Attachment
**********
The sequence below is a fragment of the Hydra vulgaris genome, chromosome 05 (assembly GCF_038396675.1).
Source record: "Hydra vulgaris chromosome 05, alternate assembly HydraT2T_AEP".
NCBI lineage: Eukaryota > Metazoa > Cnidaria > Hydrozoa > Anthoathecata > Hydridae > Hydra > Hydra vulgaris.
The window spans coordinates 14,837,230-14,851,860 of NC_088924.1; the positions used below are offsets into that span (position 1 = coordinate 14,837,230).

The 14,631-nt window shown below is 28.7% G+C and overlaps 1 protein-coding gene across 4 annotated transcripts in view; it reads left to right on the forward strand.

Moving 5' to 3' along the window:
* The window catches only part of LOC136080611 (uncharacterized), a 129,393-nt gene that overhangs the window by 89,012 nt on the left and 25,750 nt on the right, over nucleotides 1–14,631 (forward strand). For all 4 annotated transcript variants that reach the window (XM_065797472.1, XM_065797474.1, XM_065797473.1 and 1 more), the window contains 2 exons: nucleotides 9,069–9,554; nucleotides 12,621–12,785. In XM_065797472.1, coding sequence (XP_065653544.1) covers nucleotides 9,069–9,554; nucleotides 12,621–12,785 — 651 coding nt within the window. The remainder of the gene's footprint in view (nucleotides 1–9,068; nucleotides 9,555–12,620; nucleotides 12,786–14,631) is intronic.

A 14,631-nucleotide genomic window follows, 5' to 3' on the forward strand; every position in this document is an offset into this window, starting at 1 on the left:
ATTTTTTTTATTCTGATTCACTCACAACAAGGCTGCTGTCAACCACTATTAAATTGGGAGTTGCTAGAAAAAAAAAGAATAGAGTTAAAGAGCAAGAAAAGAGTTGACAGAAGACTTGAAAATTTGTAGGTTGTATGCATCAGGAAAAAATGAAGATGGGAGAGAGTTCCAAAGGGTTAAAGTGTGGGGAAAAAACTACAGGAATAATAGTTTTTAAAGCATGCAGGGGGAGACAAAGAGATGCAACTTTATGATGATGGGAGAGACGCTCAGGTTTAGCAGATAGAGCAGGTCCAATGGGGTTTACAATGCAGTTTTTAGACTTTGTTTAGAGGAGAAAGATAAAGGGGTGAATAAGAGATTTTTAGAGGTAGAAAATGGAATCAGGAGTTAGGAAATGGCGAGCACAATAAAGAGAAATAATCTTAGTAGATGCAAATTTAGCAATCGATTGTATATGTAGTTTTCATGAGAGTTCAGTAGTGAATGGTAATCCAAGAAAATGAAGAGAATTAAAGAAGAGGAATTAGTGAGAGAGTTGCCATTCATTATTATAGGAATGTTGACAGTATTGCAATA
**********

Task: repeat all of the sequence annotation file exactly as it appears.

The sequence below is a fragment of the Hydra vulgaris genome, chromosome 05 (assembly GCF_038396675.1).
Source record: "Hydra vulgaris chromosome 05, alternate assembly HydraT2T_AEP".
NCBI lineage: Eukaryota > Metazoa > Cnidaria > Hydrozoa > Anthoathecata > Hydridae > Hydra > Hydra vulgaris.
The window spans coordinates 14,837,230-14,851,860 of NC_088924.1; the positions used below are offsets into that span (position 1 = coordinate 14,837,230).

The 14,631-nt window shown below is 28.7% G+C and overlaps 1 protein-coding gene across 4 annotated transcripts in view; it reads left to right on the forward strand.

Moving 5' to 3' along the window:
* The window catches only part of LOC136080611 (uncharacterized), a 129,393-nt gene that overhangs the window by 89,012 nt on the left and 25,750 nt on the right, over nucleotides 1–14,631 (forward strand). For all 4 annotated transcript variants that reach the window (XM_065797472.1, XM_065797474.1, XM_065797473.1 and 1 more), the window contains 2 exons: nucleotides 9,069–9,554; nucleotides 12,621–12,785. In XM_065797472.1, coding sequence (XP_065653544.1) covers nucleotides 9,069–9,554; nucleotides 12,621–12,785 — 651 coding nt within the window. The remainder of the gene's footprint in view (nucleotides 1–9,068; nucleotides 9,555–12,620; nucleotides 12,786–14,631) is intronic.

A 14,631-nucleotide genomic window follows, 5' to 3' on the forward strand; every position in this document is an offset into this window, starting at 1 on the left:
ATTTTTTTTATTCTGATTCACTCACAACAAGGCTGCTGTCAACCACTATTAAATTGGGAGTTGCTAGAAAAAAAAAGAATAGAGTTAAAGAGCAAGAAAAGAGTTGACAGAAGACTTGAAAATTTGTAGGTTGTATGCATCAGGAAAAAATGAAGATGGGAGAGAGTTCCAAAGGGTTAAAGTGTGGGGAAAAAACTACAGGAATAATAGTTTTTAAAGCATGCAGGGGGAGACAAAGAGATGCAACTTTATGATGATGGGAGAGACGCTCAGGTTTAGCAGATAGAGCAGGTCCAATGGGGTTTACAATGCAGTTTTTAGACTTTGTTTAGAGGAGAAAGATAAAGGGGTGAATAAGAGATTTTTAGAGGTAGAAAATGGAATCAGGAGTTAGGAAATGGCGAGCACAATAAAGAGAAATAATCTTAGTAGATGCAAATTTAGCAATCGATTGTATATGTAGTTTTCATGAGAGTTCAGTAGTGAATGGTAATCCAAGAAAATGAAGAGAATTAAAGAAGAGGAATTAGTGAGAGAGTTGCCATTCATTATTATAGGAATGTTGACAGTATTGCAATA